In response to "Lab Coats and Lunatics" from The Escapist Forum: Well the image of scientists in media is further complicated by our modern age. We use them as the vessels to carry plot. People value natural explanations for phenomenon more now than ever before, as a consequence media has to explain the extraordinary events that occur in an exciting story in a realistic way. Perhaps it is more that people care about realism, and back in the day when people believed in magic, etc. such supernatural elements were good enough in fantastical story telling.
Scientists are perfect for a more realistic story. Hence why science is often the enemy, but also the force of good.
I think a good example of how science has changed how we approach story telling is with zombie horror. Can you think of a recent zombie movie/game that had a supernatural explanation for a zombie outbreak? It used to be the norm, some sort of dark magic, pact with Satan, some sort of power beyond scientific understanding. Now it is almost always some sort of science/research gone wrong (with the exception of aliens, but even then often a scientific explanation of the zombie tech is at least hinted).
As for myself, I am a biologist. I find issues of how certain religions view our field more pressing a concern. But it is interesting to note how the world thinks I and others in the field work. From video games to television with the cooly dark lit labs with multi-colored fluids it is fun to witness. I mostly find myself asking, 'why don't my labs look that cool?'
I think this presents one of the great opportunities of gaming. We learn better when we play with something - as a general rule - so illustrating scientific principles in a fun way is a really great opportunity to get people interested in a subject that can have a high barrier to entry.
We need more people like Jeremy C. Smith and Peter Irvin, who make games that push the boundaries of game design, and I mean real game design. When someday, someone makes a real phisics engine, remember, Peter Irvin and Jeremy C. Smith did it first.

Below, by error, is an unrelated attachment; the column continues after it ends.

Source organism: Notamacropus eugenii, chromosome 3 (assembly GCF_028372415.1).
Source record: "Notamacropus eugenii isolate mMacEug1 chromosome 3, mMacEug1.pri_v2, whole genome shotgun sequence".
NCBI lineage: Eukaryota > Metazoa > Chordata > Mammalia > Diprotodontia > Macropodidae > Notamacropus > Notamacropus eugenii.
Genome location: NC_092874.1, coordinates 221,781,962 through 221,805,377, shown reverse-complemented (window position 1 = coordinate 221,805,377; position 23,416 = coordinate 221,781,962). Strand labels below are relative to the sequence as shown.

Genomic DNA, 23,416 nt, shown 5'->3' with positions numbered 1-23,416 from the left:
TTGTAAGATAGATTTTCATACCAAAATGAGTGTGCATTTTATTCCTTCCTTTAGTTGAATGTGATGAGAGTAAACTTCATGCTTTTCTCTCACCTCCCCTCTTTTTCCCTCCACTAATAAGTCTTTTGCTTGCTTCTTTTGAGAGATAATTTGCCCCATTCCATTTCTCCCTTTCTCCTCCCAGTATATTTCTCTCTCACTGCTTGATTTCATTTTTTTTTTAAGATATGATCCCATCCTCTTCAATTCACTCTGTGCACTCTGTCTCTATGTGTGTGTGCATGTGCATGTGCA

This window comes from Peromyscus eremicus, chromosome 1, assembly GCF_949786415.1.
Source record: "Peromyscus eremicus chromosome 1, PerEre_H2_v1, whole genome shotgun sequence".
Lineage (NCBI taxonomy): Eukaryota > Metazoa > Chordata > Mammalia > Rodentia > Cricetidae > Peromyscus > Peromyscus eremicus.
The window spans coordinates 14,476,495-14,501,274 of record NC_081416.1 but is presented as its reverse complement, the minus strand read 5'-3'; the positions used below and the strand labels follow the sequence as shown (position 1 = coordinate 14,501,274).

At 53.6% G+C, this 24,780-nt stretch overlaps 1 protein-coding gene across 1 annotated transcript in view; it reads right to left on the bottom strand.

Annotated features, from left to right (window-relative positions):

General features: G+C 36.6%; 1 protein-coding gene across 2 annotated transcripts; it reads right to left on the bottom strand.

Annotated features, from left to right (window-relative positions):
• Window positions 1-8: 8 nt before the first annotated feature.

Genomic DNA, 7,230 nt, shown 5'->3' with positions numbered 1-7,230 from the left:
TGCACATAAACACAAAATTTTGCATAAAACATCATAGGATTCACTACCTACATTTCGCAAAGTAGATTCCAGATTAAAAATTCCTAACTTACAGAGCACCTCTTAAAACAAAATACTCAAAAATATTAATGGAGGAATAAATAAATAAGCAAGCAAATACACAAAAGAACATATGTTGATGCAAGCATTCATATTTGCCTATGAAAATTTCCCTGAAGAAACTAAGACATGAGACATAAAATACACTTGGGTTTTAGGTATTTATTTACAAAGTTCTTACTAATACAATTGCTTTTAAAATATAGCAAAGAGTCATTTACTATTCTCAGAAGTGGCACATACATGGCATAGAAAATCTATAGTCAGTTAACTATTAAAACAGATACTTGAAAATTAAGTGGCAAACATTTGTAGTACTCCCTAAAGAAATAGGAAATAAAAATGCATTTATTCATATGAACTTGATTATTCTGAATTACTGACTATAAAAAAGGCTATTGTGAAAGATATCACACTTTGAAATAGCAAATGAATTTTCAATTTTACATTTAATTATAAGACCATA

Because what today's developers call "physics engines" in games, are anything but. Those are spectacle engines, designed to amuse and entertain the players, and not to simulate real world physics or interaction. Think about it, all a now popular physics engine does, is simulate some kinetics and statics, and that's all. Dropping a box onto a seesaw makes the other end go up, wee! I blew up the supports, and now the building collapsed and some debris flew around, awesome! I fired my gun and now the wall is dotted with small bullet-hole and blood-splash textures, cool! That's BS!
What about other parts of physics, like thermodynamics, friction, wind-resistance, or what about simulating liquids, vapor, real solids or anything in-between? Today's graphics engines are virtually no better than the BUILD engine, only prettier, more capable of fooling the senses, but there is no real simulation underneath. When people die, they collapse like a sack of potatoes, not like a human being, and only get superficial injuries. The ones that try to model torn limbs, resemble a sack-puppet, not an injured human. Solids are still wire-frame boxes with 2D textrues on them, liquid or water simulation is exhausted in surface ripple effects and explosions are only superficial kinetic energy, no heat, no burning, no matter-state changes, nothing. Not to mention interacting with the game world is anything but realistic. In Source based games, the things you pick up just float in the air before you, and you can pick up and carry virtually anything that is not nailed down disregarding dimensions, weight or any other factors. The "simulation" only turns on when you drop the stuff. Many other engines do the same thing, or simply won't let you pick up anything.
All in all, today's physics engines are a joke, nothing more, only there for spectacle, but have very little to do with actual physics. If Irvin and Smith could make a simulation that accurate, that could fit on one side of an audio casette, why can't today's developers make a real physics engine?
Interesting. I was hoping the article would be about Spiderweb's Exile series, but this one preceeds it by 7 years. :)
A good read though - the limitations of hardware on design choices is a far cry from today's development circle, where time and manpower are the only resources, resulting in most sloppy programming more often than not.